Lacking Permanency

After I learned who my original grandparents were (both of my parents were adopted and died knowing effectively nothing about their own familial roots), I began to learn about the impacts of adoption.  I read a really good book on this subject – The Primal Wound by Nancy Newton Verrier (definitely highly recommended for anyone else who is interested in understanding).  I also joined a group about adoption that is all about facing the realities.  Member of the whole triad of original parents, adoptees and adoptive parents belong to this group and I have learned a lot about the issues from the diversity.

From letters written by my adoptive grandmother in the late 1930s to the Tennessee Children’s Home staff – Fanny Elrod and Georgia Tann – there are indications that my mom had been upset the whole time she was being taken by my adoptive grandmother by train from Memphis to Nogales Arizona as a 7 mos old infant and that she may have been drugged by a doctor upon arrival there to calm her down.

Though letters from my adoptive grandmother in the early years of my mom’s life indicate that she was over the moon happy with my mom as her adopted child, I know that my mom never felt she lived up to my grandmother’s high standards.  I understand this personally as she was a phenomenal woman and I had my own run-ins with her opinions about me that were deeply hurtful.

My grandmother grew up not far from me in Missouri.  Her mom was lazy by my grandmother’s accounts – only interested in her bible and not in her household – and both her mother and sister were fat (confirmed in photographs of the whole family together).  My grandmother maintained a very trim figure all her life to match the trim figures of her sisters-in-law and worked hard at that by denying herself fattening foods to maintain her figure.  She criticized me once in a public place quite loudly for taking a dinner roll and putting butter on it.  I didn’t even speak to her for a whole 24 hours I was so upset.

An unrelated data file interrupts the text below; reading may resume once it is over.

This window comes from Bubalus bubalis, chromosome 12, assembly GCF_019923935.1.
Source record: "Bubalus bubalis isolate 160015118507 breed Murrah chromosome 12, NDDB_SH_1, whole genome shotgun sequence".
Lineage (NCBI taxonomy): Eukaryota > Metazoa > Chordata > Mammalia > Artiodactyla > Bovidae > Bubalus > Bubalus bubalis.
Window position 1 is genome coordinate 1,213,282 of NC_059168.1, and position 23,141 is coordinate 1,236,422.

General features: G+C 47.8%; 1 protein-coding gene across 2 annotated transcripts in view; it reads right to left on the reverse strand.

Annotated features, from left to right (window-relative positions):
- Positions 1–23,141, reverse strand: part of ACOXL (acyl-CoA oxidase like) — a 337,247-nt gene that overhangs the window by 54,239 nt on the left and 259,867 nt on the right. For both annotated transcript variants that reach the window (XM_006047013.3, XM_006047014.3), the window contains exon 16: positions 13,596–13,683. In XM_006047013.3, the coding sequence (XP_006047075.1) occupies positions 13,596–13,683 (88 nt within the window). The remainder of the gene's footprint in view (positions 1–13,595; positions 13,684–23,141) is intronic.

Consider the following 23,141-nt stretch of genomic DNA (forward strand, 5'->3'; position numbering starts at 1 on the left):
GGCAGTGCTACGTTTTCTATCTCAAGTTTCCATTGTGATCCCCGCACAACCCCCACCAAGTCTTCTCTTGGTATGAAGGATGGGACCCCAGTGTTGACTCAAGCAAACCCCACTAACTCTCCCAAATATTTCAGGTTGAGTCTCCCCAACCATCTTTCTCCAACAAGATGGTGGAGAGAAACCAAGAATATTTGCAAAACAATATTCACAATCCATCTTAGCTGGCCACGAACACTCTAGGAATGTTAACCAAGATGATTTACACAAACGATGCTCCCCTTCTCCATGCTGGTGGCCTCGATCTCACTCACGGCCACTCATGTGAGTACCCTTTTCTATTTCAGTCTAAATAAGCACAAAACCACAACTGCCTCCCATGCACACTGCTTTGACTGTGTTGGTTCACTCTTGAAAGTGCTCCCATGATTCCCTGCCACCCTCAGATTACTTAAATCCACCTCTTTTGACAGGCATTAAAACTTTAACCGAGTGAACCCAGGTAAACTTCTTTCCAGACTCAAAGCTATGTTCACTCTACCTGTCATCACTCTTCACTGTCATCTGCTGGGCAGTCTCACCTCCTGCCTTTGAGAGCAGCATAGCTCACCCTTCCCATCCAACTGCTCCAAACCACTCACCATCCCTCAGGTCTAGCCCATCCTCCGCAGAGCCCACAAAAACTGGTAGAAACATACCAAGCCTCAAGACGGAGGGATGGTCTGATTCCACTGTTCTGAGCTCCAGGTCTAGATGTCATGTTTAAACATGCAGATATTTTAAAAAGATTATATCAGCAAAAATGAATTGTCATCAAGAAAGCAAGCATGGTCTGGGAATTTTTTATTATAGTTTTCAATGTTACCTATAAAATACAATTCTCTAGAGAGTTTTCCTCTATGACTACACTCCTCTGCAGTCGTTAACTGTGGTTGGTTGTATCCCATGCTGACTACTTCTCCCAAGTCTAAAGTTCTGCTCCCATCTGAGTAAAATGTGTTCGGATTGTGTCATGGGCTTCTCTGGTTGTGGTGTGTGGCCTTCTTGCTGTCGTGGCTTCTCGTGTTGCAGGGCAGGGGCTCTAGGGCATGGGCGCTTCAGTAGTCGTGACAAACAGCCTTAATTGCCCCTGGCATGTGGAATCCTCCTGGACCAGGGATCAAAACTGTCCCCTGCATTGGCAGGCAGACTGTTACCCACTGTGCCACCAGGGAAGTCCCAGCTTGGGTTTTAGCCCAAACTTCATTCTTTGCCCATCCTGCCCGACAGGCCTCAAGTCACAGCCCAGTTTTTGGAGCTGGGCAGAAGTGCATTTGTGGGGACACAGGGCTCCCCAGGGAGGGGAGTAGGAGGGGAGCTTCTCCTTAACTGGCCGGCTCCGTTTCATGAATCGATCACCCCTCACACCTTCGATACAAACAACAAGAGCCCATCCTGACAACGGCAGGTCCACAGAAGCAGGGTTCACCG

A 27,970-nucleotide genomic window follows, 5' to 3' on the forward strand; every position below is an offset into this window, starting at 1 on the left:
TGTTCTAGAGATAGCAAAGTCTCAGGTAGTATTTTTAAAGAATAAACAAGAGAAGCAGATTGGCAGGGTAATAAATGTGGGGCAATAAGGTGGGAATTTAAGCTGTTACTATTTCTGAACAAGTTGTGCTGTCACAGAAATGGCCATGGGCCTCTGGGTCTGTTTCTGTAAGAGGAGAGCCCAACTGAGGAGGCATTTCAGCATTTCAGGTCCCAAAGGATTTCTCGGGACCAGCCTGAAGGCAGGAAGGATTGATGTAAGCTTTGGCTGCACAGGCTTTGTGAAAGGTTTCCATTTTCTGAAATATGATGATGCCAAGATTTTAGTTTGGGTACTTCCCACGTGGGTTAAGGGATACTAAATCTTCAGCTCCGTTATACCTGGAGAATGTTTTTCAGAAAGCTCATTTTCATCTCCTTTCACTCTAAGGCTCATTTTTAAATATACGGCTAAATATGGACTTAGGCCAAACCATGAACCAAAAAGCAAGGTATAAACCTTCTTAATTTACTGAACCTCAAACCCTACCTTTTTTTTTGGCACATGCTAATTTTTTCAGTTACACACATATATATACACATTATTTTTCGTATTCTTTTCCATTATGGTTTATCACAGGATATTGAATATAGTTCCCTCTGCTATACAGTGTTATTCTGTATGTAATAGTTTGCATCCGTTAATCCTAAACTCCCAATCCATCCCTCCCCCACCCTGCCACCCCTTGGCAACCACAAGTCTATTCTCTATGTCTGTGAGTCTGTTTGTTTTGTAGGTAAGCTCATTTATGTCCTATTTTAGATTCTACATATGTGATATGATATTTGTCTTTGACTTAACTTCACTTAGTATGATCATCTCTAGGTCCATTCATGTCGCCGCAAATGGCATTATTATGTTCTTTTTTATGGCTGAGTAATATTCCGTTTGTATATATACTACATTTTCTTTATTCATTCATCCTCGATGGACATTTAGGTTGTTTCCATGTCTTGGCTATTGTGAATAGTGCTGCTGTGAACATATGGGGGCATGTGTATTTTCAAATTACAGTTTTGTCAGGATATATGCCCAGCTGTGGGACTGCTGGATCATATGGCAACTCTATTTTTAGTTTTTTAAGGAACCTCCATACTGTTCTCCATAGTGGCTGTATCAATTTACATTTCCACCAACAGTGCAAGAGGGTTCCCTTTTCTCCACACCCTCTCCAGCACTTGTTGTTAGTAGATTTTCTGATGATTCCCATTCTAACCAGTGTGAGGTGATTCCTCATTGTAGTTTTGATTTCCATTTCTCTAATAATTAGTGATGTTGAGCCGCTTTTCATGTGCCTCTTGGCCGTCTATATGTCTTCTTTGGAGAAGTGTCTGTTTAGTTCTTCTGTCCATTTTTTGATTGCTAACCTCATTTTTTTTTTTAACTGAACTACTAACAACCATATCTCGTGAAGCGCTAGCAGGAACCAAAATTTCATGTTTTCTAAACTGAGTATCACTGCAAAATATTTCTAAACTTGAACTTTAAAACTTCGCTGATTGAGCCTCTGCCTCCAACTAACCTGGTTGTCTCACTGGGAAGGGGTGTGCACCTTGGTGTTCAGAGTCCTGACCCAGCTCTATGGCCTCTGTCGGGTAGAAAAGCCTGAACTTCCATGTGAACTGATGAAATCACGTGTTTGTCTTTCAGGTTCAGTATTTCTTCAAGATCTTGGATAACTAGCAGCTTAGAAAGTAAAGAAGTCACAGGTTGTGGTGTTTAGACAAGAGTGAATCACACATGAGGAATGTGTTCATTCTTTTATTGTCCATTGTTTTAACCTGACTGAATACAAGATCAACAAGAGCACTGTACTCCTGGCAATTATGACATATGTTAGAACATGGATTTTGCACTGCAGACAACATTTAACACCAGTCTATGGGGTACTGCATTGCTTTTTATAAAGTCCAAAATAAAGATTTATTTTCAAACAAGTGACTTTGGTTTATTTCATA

Adoptees do not feel special because someone chose to adopt them.  They always feel at risk of being rejected and abandoned all over again if they don’t live up to their adoptive parents’ expectations.  For that reason they become people pleasers as my own mom definitely was.  She was described very positively after she died by the people who knew her but I wonder now – at what price internally did she accomplish that high regard ?

4 thoughts on “Lacking Permanency

    1. You are correct that a need for acceptance can drive people pleasing behavior.

      An adoptee isn’t an orphan though they have been sundered from their original parents. Your circumstance may very well involve a true orphan.

      Having been rejected or abandoned by one’s original parents, which is the perspective operating in many adoptees, carries with it an inherent risk that the child could be rejected and abandoned again. The adoptive parents have a lesser bond than the original parents, making it easier to walk away (though maybe not legally easier).

      An adoptive parent can “divorce” an adopted child. There are children in that situation of looking for their second chance to be adopted. Sad but true.

      Liked by 2 people

      1. Yes, I see your point because I understand the context in which you discuss adoption. In the culture where I was raised, most adoptees were/are orphans. The U.S. international adoption agency also defines an adoptee as one whose parents are dead, have abandoned and given up care of the child.

        It is heartbreaking when adoptive parents give up their adopted child. I cannot imagine the adverse psychological impact it creates.

        Liked by 3 people

      2. When I was a child growing up I thought my parents were orphans because they had been adopted. And yes, mothers especially who give up children suffer psychological damage as well as the child.

        Liked by 2 people

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